Qatar’s largest telecom provider has damaged the country’s economic development and driven up prices for consumers by engaging in “anti-competitive” conduct, the nation’s communications watchdog has said.
By refusing to allow these groups access to its ducts, Ooredoo “prevented development of competition,” the CRA ruled in a 41-page order.
“In doing so, Ooredoo is likely to have maintained artificially high prices for consumers,” the CRA added.
For the past five years, QNBN has been working to install a comprehensive fiber network for high-speed internet across the country, but is making slow progress.
The infrastructure is for use by any telecom provider in Qatar, but would most benefit Vodafone, as Ooredoo has already laid much of its own network.
In 2013, a QNBN spokesperson told Doha News that talks were ongoing about compensating Ooredoo for use of its infrastructure.
At the time, he added that if QNBN had control of the network, both Ooredoo and Vodafone would then be free to “focus on what they do best – providing service, innovation, and customer care.”
A year later however, QNBN entered talks to be acquired by Vodafone, but the deal fell through suddenly.
It appears that despite being told to do so in 2013, Ooredoo is not granting the necessary access to Vodafone or QNBN, which lodged a complaint in March this year.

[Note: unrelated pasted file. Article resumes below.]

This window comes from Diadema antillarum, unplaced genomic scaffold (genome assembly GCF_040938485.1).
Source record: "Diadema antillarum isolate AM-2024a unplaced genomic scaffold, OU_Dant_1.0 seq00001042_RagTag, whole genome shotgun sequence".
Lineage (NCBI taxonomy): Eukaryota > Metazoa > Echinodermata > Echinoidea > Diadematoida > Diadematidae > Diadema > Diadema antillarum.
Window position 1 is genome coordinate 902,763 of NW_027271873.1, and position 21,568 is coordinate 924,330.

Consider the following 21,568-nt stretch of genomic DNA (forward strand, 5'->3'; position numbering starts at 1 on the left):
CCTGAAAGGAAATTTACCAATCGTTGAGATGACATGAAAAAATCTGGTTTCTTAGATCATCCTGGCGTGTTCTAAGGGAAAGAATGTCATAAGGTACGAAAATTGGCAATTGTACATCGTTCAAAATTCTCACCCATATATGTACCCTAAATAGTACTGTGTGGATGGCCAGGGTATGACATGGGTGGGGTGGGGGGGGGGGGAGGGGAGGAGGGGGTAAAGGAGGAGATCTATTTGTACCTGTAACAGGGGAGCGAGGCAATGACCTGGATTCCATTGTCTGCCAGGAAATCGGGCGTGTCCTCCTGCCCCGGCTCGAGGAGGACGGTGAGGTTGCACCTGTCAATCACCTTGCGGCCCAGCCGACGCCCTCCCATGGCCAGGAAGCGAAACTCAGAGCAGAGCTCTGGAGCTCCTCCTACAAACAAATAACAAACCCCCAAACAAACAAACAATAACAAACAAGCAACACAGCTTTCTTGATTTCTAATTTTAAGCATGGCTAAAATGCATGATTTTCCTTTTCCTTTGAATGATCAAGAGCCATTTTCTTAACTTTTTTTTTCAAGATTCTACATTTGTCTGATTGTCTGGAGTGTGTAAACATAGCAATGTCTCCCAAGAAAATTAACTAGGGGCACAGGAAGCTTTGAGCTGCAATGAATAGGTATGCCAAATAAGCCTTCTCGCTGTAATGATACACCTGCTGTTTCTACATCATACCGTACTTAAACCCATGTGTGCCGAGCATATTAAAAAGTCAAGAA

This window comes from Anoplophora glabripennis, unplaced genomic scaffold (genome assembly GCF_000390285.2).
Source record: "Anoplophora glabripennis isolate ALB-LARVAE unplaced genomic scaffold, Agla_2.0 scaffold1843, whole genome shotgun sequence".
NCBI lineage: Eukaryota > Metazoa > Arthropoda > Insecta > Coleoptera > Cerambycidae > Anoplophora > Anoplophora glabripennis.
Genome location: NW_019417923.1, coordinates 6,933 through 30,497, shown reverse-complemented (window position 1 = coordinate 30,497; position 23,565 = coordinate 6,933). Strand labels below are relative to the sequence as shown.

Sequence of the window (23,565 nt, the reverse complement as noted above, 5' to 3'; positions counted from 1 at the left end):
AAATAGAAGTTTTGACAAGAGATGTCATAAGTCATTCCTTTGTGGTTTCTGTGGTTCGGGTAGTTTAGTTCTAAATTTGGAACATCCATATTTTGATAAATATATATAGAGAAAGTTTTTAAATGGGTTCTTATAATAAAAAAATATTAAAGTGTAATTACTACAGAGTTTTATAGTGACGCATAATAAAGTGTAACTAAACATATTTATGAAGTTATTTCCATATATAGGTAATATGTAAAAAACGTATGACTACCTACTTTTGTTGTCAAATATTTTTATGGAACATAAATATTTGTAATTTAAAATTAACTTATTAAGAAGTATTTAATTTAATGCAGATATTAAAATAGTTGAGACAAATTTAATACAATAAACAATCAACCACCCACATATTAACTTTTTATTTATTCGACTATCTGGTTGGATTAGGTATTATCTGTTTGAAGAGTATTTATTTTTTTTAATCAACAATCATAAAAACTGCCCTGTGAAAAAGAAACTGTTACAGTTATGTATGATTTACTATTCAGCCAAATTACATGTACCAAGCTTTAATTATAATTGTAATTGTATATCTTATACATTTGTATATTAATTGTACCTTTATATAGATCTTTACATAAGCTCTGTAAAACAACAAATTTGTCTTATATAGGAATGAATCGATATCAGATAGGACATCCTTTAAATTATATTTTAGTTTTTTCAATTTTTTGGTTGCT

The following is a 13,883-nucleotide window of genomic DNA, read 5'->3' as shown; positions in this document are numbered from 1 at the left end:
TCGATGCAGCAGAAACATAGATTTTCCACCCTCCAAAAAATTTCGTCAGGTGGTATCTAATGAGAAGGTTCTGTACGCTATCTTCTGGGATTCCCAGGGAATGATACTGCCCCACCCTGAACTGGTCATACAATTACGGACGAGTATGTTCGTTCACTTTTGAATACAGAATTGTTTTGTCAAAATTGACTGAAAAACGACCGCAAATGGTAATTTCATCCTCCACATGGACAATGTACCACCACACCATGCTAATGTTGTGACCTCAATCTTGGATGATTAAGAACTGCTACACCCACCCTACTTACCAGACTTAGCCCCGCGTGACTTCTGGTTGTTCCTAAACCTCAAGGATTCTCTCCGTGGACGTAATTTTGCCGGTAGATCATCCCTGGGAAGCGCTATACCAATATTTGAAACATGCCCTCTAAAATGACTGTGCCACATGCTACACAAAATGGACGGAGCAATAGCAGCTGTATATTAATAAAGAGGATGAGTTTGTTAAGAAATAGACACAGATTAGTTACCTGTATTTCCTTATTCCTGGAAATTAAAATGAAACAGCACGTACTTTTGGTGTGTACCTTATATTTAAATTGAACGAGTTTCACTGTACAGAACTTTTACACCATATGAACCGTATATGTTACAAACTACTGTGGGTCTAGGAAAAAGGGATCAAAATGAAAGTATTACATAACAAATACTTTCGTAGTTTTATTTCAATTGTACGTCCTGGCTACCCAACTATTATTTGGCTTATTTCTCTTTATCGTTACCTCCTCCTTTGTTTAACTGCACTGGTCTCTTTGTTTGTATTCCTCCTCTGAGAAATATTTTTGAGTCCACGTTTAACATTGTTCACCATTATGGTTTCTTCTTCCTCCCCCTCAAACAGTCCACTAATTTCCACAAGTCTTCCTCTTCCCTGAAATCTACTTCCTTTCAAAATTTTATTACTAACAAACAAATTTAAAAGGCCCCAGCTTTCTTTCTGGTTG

It claimed that Ooredoo was, for the second time, not allowing the broadband organization to use its infrastructure ducts.
Not having access to existing infrastructure means Vodafone and QNBN would need to dig their own trenches and lay their own cables.
This is why it’s faster and more cost-effective to share, the CRA said.
QNBN has claimed Ooredoo’s failure to allow rivals to access the fixed telecoms market has led to QR750,000 in lost revenue each month.
This could cost the group more than QR92 million in revenue in 2017 and 2018, it added.
Siding with QNBN, the CRA said Ooredoo’s action “threatens to eliminate effective competition in the downstream fixed and mobile markets.”
“Such behavior is even more reprehensible in that it jeopardizes the decision of the state of Qatar to build a passive infrastructure open to all service providers…”
For its part, Ooredoo said QNBN had breached their agreement by failing to pay an invoice.
However, the CRA rejected this defense.
The regulator has now ordered Ooredoo to fulfill all existing requests for access to its infrastructure and to submit a monthly report detailing the number of requests for access.
It has also been required to lodge a QR15 million performance bond to ensure its compliance with the order.